The Yongle Encyclopedia or Yongle Dadian (simplified Chinese: 永乐大典; traditional Chinese: 永樂大典; pinyin: Yǒnglè Dàdiǎn; Wade–Giles: Yung-lo Ta-tien; literally: "Great Canon of Yongle") was a Chinese leishu encyclopedia commissioned by the Yongle Emperor of the Ming dynasty in 1403 and completed by 1408. Its sheer scope and size made it the world's largest paper-based general encyclopedia.
The Yongle Dadian was commissioned by the Yongle Emperor (r. 1402–24) and completed in 1408. 2,169 scholars spent four years compiling the leishu encyclopedia, under the leadership of general editor Yao Guangxiao (姚廣孝).
The scholars incorporated 8,000 texts from ancient times through the early Ming dynasty. Many subjects were covered, including agriculture, art, astronomy, drama, geology, history, literature, medicine, natural sciences, religion and technology, as well as descriptions of unusual natural events.
The encyclopedia was completed in 1408 at the Guozijian in Nanjing (now Nanjing University). It comprised 22,937 manuscript rolls or chapters, in 11,095 volumes, occupying roughly 40 cubic meters (1400 ft3), and using 370 million Chinese characters. It was designed to include all that had been written on the Confucian canon, as well as all history, philosophy, arts and sciences. It was a massive collation of excerpts and works from the entirety of Chinese literature and knowledge.
The Yongle Dadian was not printed for the general public, because the treasury had run out of funds when it was completed in 1408. In 1557, during the reign of the Jiajing Emperor, the encyclopedia was narrowly saved from a fire that burnt down three palaces in the Forbidden City. A manuscript copy was made in 1567.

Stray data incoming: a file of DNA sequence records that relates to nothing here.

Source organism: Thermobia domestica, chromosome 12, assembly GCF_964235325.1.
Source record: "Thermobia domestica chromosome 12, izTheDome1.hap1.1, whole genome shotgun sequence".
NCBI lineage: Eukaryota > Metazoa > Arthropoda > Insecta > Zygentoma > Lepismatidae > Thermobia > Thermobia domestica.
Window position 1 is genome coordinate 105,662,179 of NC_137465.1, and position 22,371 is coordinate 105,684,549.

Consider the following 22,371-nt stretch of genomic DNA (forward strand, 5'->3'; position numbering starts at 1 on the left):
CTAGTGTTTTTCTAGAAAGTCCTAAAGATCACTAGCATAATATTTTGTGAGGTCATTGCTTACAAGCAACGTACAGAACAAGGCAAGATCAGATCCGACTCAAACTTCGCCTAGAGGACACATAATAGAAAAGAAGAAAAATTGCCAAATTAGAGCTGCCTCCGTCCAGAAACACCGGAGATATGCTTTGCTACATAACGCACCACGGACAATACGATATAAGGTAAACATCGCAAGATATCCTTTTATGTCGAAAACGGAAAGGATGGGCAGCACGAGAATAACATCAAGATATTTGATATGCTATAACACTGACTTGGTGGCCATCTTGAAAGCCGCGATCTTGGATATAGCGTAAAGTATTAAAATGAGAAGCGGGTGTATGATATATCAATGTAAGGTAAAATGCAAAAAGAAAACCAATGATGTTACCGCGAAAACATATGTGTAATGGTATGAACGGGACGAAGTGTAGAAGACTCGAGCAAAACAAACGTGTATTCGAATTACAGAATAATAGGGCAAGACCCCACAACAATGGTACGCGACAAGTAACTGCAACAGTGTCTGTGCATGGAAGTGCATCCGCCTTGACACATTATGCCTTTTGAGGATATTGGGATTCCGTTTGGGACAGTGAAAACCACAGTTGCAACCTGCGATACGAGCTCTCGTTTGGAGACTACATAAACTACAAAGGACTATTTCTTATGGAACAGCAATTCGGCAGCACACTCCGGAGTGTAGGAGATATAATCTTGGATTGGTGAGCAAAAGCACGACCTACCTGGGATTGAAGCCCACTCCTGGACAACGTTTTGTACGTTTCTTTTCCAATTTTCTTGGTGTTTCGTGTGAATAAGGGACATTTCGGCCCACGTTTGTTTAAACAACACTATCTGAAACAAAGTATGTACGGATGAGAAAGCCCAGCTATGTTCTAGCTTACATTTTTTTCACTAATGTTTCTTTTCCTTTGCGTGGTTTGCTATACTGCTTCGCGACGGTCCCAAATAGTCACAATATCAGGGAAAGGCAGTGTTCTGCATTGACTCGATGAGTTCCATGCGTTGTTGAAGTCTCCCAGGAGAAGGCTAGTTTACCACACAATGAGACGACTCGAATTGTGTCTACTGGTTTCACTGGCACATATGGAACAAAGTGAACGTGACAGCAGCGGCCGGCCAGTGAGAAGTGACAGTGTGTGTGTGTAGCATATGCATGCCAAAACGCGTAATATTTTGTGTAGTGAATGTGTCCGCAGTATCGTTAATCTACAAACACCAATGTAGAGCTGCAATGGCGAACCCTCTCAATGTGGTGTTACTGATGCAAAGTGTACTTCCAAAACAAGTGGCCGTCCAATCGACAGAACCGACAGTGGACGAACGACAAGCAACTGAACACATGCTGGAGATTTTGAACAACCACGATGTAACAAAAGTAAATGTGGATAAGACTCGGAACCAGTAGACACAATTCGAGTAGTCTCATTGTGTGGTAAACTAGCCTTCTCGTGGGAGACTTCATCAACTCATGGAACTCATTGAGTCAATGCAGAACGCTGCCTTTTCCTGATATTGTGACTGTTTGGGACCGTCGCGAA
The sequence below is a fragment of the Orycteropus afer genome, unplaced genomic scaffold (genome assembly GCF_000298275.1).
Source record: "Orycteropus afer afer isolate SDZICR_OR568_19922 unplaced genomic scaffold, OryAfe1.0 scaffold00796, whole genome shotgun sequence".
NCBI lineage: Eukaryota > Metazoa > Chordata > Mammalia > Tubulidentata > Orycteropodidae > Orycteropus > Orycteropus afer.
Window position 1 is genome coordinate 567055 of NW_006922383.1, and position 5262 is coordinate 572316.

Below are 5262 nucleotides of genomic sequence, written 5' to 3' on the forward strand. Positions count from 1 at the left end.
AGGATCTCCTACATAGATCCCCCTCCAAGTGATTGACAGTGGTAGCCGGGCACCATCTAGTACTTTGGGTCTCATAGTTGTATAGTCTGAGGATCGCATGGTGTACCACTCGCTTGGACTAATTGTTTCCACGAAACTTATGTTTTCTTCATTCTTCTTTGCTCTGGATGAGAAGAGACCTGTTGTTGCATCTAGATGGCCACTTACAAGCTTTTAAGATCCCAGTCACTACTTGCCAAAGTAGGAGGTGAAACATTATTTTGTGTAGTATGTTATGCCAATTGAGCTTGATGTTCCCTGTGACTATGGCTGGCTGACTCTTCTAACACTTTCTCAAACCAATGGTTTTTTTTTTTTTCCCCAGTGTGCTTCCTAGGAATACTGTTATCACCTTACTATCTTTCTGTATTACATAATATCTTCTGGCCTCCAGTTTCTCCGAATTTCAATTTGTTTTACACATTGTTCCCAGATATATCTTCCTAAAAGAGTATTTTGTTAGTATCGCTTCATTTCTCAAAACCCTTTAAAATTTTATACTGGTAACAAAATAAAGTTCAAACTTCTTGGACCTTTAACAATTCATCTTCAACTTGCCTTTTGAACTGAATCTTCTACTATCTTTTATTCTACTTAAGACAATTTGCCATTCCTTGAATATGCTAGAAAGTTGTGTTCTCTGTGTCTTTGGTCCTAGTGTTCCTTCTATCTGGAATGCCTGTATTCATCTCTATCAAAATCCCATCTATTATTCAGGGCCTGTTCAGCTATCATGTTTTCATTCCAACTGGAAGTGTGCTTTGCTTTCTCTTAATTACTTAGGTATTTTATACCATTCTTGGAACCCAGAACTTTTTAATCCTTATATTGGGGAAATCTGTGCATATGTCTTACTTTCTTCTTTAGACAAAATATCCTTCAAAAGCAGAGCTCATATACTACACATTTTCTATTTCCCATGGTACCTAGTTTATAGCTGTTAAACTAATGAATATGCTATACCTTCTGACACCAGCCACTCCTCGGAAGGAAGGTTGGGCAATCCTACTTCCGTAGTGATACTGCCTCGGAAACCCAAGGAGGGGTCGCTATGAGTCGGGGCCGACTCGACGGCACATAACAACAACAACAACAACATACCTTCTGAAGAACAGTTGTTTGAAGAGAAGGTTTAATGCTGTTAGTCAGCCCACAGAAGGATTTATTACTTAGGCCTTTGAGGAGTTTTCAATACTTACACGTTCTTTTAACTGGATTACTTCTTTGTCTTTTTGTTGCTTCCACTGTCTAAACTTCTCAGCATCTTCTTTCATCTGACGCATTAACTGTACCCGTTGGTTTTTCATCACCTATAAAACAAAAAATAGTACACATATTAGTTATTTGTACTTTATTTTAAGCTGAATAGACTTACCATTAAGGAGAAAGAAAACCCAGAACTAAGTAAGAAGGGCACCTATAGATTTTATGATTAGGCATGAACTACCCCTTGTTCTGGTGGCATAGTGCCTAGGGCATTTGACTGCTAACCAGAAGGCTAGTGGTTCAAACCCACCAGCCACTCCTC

The original manuscript of the Yongle Dadian was almost completely lost by the end of the Ming dynasty, but 90 percent of the 1567 manuscript survived until the Second Opium War in the Qing dynasty. In 1860, the Anglo-French invasion of Beijing resulted in extensive burning and looting of the city, with the British and French soldiers taking large portions of the manuscript as souvenirs. 5,000 volumes remained by 1875, less than half of the original, which dwindled to 800 by 1894. During the Boxer Rebellion and the 1900 Eight-Nation Alliance occupation of Beijing, allied soldiers took hundreds of volumes, and many were destroyed in the Hanlin Academy fire. Only 60 volumes remained in Beijing.
Fewer than 400 volumes survive today, comprising about 800 chapters (rolls), or 3.5 percent of the original work. The most complete collection is kept at the National Library of China in Beijing, which holds 221 volumes. The next largest collection is at the National Palace Museum in Taipei, Taiwan which holds 62 volumes.
51 volumes are in the United Kingdom held at the British Library, the Bodleian Library in Oxford, the School of Oriental and African Studies of the University of London, and Cambridge University Library; The Library of Congress of the United States holds 41 volumes; Cornell University Library has 6 volumes; and 5 volumes are held in various libraries in Germany.
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